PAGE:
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Lufthansa: Going Global, But How to Manage Complexity

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  • Pages: 8
  • Word count: 1886
  • Category: Airline

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“The type of international strategy that Lufthansa has chosen is to form an alliance. Since 1996 Lufthansa has been organized as a holding whit six business lines dissolving the once integrated corporation. Although, Passage is dominant, with approximately two thirds of the turnover, each division is fully responsible for its own financial results and any interactions with other group companies occur on market price terms. However, as in every decentralized organization, the holding company need to unite its business under one strategy roof avoiding silos and any duplication for functions. These goals might have been the drivers at Lufthansa for a more focused corporate strategy, the sale of Ground Globe and several financial divestments. It became obvious that the massive European and global expansion strategy that Lufthansa had been pursuing since the early 1980s was not economically viable. The fixed costs were too high for a cyclical business. On the other hand, strong reasons supported the belief that the network and economies of scale were leading to a global airline industry, dominated by a handful of key players.

However, the deregulation process had not gone far enough to allow for major mergers (in the United States, foreigners can own only 25 percent of an airline; in the EU non-European ownership is limited to 40 percent in most of Asia any acquisition of a major airline might not be illegal, but is practically impossible). But deregulation and the erosion of the IATA cartel went far enough to allow for scores of new competitors. No-frills cost airlines spread from the United States to Europe and then Asia, nurtured by the abundance of used aircraft and leasing opportunities. Lufthansa needed to ensure cash flow, especially after 2001, and it needed to reduce cost. Lufthansa transformed fixed costs into variable costs by outsourcing and rationalized every step in the value chain, especially via electronic processes which is very tricky when it comes to interfacing with the customers” (Hitt, Ireland, Hosskisson, 2009). “From the beginning, Lufthansa’s strategy was to drive the Star Alliance from the revenue side by keeping more passengers in the network. This idea of seamless travel is implemented through code sharing coordinated flight schedules, common lounges, baggage handling, and so forth, leading to a higher utilization of planes and infrastructure lower cost per unit and sometimes also to economies of scale in purchasing and sales.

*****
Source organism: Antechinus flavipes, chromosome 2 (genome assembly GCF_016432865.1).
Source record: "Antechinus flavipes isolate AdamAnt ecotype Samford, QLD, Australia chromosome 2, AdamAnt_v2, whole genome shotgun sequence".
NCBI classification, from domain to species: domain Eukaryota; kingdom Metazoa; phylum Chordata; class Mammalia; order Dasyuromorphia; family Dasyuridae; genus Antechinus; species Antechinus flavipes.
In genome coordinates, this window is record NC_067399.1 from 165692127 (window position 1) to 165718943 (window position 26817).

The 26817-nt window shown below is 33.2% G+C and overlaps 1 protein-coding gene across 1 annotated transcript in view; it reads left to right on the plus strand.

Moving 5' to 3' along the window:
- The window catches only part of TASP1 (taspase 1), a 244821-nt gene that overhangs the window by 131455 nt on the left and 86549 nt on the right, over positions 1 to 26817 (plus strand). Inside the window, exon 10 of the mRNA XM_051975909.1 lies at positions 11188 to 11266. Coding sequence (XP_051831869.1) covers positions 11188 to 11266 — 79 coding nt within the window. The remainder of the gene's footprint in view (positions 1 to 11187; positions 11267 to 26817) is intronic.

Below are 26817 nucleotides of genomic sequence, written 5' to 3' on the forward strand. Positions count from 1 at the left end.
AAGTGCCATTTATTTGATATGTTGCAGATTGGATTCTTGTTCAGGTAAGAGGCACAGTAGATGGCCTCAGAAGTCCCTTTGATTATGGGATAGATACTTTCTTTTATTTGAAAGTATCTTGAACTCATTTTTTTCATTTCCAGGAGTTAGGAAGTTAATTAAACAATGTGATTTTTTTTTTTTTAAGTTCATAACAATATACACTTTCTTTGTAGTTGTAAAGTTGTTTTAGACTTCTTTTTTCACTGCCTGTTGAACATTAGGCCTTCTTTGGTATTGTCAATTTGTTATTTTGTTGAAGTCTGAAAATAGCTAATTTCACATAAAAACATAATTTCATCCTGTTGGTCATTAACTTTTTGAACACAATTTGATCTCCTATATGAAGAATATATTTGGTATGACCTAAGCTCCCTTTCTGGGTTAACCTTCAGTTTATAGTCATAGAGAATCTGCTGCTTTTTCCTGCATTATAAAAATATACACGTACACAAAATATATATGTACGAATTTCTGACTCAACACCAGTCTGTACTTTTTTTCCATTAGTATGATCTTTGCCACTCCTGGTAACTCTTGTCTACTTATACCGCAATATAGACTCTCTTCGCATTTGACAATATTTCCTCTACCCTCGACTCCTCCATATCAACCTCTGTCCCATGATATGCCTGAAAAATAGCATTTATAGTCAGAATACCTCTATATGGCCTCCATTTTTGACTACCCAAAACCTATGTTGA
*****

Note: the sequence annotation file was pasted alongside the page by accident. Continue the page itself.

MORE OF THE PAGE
The means this company has used to expand internationally is alongside some second-tier partnerships outside the Star Alliance, Lufthansa created “Lufthansa Regional”, which carries out approximately 50 percent of the company’s German and European flights. Within Lufthansa Regional, Eurowings and CityLine belong to the Lufthansa Group. However, the planes from the other partners are operated via wetleasing, whereby Lufthansa leases the aircraft complete with crew and maintenance contracts. In this case the planes are integrated into Lufthansa’s scheduling and the company carries the risk of the revenue side only. Operating in a high price competitive market, Lufthansa Regional needs a lower cost structure than Lufthansa’s core fleet. The cost savings at Lufthansa Regional comes partly from the slightly lower wages, the smaller planes adjusted to the traffic density, a reduced service level, an operating base in second tier airports, and point to point service so that the time in the air is greater than for network airplanes. On the revenue side, Lufthansa gains through the feeder function to intercontinental flights otherwise passengers might go via other big hubs and the density of the connections.